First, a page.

WORLD agriculture badly needs an overhaul, according to a new report issued as food shortages and rising prices cause unrest in many countries.
The way food is produced has to change, from reliance on chemicals towards sustainable methods such as organic farming. The small farmers should be helped rather than big farms. And the unfair system of agricultural trade must also be altered.
These proposals are made in a 2,500-page report authored by 400 scientists, finalised and adopted by more than 50 governments and launched in press briefings in many capitals last week.
The report was produced after a three-year process by the International Assessment of Agricultural Science and Technology (IAASTD). The process was launched by governments and co-sponsored by UN agencies (including the FAO, UNDP, UNEP, Unesco and WHO) and the World Bank.
More than 400 authors were involved in drafting the report, drawing on the evidence and assessments of thousands of experts worldwide. Malaysian environmentalist Lim Li Ching, was one of the lead authors.
Over three years, the IAASTD conducted an assessment on the potential of agricultural knowledge, science and technology for reducing hunger and poverty, improving rural livelihoods, and working towards environmentally, socially and economically sustainable development. It aims to drive the agriculture agenda for the next 50 years.
Business as usual is not an option, professor Robert Watson, director of the IAASTD and chief scientist of Britains Department for Environment, Food and Rural Affairs said, adding that there had been little regard for natural resources or food security.
Continuing with current trends will split the earths haves and have-nots further apart.
Watson became famous as the first chair of the Inter-governmental Panel on Climate Change (IPCC). The methodology of the IAASTDs work and process is similar to that of the IPCC.
According to Lim, a researcher at the Third World Network based in Kuala Lumpur, the reports message is that the business-as-usual scenario of industrial farming, which makes intensive use of inputs and energy, and which has marginalised small-scale farmers, is no longer tenable.
She said the IAASTD concluded that the past emphasis on production and yields had brought some benefits, but this was at the expense of the environment and social equity.
Moreover, it recognises that excessive trade liberalisation can have negative effects for food security, poverty alleviation and the environment, she added.
The IAASTD report calls on governments and agencies to redirect investment, funding, research and policy focus towards the needs of small farmers. More stress must be given to protecting natural resources and agro-ecological practices, and tapping farmers traditional knowledge.
Its main policy message is that sustainable agriculture, based on biodiversity, and including agro-ecology and organic farming, is beneficial to poor farmers, and needs to be supported by policy.
The Synthesis Report, agreed to after a week-long meeting in Johannesburg, South Africa, focuses on eight issues bioenergy, biotechnology, climate change, human health, natural resource management, traditional knowledge, trade and markets, and women in agriculture.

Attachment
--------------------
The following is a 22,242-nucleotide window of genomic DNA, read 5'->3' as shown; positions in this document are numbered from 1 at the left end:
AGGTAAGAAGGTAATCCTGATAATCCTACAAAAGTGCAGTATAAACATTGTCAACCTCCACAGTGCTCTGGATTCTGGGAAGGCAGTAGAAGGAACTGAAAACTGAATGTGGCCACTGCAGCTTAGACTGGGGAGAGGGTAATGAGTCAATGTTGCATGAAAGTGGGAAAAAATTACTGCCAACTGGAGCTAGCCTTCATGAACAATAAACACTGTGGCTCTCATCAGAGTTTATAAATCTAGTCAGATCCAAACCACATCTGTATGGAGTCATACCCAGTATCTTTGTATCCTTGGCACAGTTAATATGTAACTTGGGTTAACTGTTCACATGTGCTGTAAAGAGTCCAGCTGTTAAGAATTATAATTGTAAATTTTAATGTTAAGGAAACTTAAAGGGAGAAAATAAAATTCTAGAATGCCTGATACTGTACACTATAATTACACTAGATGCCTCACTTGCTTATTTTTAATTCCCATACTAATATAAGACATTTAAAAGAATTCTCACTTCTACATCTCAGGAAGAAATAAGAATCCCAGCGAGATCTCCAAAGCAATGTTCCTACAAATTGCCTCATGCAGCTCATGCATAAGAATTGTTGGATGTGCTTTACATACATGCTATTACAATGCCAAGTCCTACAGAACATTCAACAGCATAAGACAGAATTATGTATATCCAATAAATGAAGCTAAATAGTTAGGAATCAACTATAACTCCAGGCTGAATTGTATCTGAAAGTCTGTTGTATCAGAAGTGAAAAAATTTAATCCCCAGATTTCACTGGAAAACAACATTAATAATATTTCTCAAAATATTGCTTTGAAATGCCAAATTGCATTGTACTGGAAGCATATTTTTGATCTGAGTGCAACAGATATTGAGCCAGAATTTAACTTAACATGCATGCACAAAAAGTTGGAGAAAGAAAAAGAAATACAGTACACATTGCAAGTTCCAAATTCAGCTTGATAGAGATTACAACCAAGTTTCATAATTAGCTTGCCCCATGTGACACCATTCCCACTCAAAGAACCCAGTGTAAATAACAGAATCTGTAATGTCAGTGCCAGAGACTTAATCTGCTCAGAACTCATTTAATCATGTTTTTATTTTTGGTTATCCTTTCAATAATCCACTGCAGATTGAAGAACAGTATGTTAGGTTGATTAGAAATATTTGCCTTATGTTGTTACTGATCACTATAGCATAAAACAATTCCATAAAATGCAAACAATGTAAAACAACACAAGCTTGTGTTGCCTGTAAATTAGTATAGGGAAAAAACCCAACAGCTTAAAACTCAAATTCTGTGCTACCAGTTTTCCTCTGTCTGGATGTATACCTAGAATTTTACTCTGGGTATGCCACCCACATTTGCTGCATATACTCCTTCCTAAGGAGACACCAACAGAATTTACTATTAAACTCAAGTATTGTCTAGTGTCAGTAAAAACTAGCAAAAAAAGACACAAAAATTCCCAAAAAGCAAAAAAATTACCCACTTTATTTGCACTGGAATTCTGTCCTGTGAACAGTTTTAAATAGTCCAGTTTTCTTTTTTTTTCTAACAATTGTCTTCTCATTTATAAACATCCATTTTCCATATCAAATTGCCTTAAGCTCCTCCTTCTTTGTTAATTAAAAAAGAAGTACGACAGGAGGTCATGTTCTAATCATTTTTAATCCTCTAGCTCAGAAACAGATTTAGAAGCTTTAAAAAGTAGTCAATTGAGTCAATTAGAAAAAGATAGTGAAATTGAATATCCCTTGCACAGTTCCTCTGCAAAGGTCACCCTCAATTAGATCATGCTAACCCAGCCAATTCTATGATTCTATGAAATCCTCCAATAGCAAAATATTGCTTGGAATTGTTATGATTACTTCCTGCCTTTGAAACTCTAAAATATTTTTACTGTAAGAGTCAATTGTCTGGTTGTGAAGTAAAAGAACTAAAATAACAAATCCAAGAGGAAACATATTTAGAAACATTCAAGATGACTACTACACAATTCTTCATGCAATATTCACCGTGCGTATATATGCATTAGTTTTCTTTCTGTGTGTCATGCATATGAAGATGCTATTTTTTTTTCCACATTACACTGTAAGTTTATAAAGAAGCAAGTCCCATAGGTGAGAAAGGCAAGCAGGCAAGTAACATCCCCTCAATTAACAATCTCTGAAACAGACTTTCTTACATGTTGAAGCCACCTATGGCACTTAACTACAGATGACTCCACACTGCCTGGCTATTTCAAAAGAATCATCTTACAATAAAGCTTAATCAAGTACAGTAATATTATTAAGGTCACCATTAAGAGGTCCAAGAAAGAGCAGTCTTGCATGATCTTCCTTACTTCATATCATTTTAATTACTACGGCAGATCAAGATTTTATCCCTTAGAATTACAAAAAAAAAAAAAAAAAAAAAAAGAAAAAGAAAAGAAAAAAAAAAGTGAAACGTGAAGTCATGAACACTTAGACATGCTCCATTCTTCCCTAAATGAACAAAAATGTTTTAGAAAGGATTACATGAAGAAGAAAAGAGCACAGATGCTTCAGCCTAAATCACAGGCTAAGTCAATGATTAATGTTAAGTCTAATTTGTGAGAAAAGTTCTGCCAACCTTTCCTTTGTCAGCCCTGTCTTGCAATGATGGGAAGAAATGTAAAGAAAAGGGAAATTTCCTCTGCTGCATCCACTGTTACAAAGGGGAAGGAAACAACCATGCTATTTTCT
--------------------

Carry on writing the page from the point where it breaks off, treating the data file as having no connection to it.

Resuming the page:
A major aspect was the reports relative scepticism of genetically modified (GM) crops. After looking at the evidence, it is notably muted on the claimed benefits of GM crops, highlighting instead the doubts and uncertainties surrounding them.
The short answer to whether transgenic crops can feed the world is no, we must understand their costs and benefits, said Watson at a briefing.
The report says assessment of the technology lags behind its development, information is anecdotal and contradictory, and uncertainty about possible benefits and damage is unavoidable.
It also criticises the rush to switch land use from food crops to crops for bio-fuels. The diversion of crops to fuel can raise food prices and reduce our ability to alleviate hunger.
This report launches a new era for agriculture, said a statement from eight non-governmental groups, including Greenpeace, Friends of the Earth, Third World Network and Practical Action.
This is a sobering account of the failure of industrial farming. It reflects a growing consensus among scientists and governments that the old paradigm of industrial, energy-intensive and toxic agriculture is a concept of the past.
And that small-scale farmers and agro-ecological methods provide the way forward to avert the current food crisis.
The scientific evidence gives unequivocal support to organic agriculture, as a credible solution for the 21st century, said Prabha Mahale of the International Federation of Organic Agriculture Movements.
This report clearly shows that small-scale farmers and the environment lose out under trade liberalisation. Developing countries must exercise their right to stop the flood of cheap, subsidised products from the North, said TWNs Lim.
This marks the beginning of a new, of a real Green Revolution. The modern way of farming is bio diverse and labour intensive and works with nature, not against it, said Benny Haerlin of Greenpeace.
The IAASTD provides the evidence to show that locally-controlled, biologically-based intensification of farming is the only way forward, added Patrick Mulvany of Practical Action.
And, according to Juan Lopez of Friends of the Earth International: It is heartening to see that the scientists refuted the usual propaganda on genetically engineered crops. They focused on the real problems and saw very little role for GE crops in their solutions.